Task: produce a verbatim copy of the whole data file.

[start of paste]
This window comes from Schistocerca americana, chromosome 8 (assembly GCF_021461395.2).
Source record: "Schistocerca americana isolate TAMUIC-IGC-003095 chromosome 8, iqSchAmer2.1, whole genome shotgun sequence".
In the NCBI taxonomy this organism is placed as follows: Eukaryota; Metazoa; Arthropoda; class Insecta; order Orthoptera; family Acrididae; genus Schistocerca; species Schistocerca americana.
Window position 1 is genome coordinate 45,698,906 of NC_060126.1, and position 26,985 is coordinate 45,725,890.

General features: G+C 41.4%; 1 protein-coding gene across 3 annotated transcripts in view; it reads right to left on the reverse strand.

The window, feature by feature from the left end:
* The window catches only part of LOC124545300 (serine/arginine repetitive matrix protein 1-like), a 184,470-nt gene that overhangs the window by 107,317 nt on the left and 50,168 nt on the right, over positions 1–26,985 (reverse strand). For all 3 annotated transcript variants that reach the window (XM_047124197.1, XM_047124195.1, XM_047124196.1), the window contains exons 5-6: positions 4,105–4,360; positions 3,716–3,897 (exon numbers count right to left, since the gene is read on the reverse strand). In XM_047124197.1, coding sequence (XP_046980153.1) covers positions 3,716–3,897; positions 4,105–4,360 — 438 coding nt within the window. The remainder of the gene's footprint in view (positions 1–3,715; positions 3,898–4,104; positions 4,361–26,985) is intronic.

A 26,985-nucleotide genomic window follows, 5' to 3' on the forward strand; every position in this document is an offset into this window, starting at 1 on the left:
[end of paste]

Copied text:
This window comes from Schistocerca americana, chromosome 8 (assembly GCF_021461395.2).
Source record: "Schistocerca americana isolate TAMUIC-IGC-003095 chromosome 8, iqSchAmer2.1, whole genome shotgun sequence".
In the NCBI taxonomy this organism is placed as follows: Eukaryota; Metazoa; Arthropoda; class Insecta; order Orthoptera; family Acrididae; genus Schistocerca; species Schistocerca americana.
Window position 1 is genome coordinate 45,698,906 of NC_060126.1, and position 26,985 is coordinate 45,725,890.

General features: G+C 41.4%; 1 protein-coding gene across 3 annotated transcripts in view; it reads right to left on the reverse strand.

The window, feature by feature from the left end:
* The window catches only part of LOC124545300 (serine/arginine repetitive matrix protein 1-like), a 184,470-nt gene that overhangs the window by 107,317 nt on the left and 50,168 nt on the right, over positions 1–26,985 (reverse strand). For all 3 annotated transcript variants that reach the window (XM_047124197.1, XM_047124195.1, XM_047124196.1), the window contains exons 5-6: positions 4,105–4,360; positions 3,716–3,897 (exon numbers count right to left, since the gene is read on the reverse strand). In XM_047124197.1, coding sequence (XP_046980153.1) covers positions 3,716–3,897; positions 4,105–4,360 — 438 coding nt within the window. The remainder of the gene's footprint in view (positions 1–3,715; positions 3,898–4,104; positions 4,361–26,985) is intronic.

A 26,985-nucleotide genomic window follows, 5' to 3' on the forward strand; every position in this document is an offset into this window, starting at 1 on the left: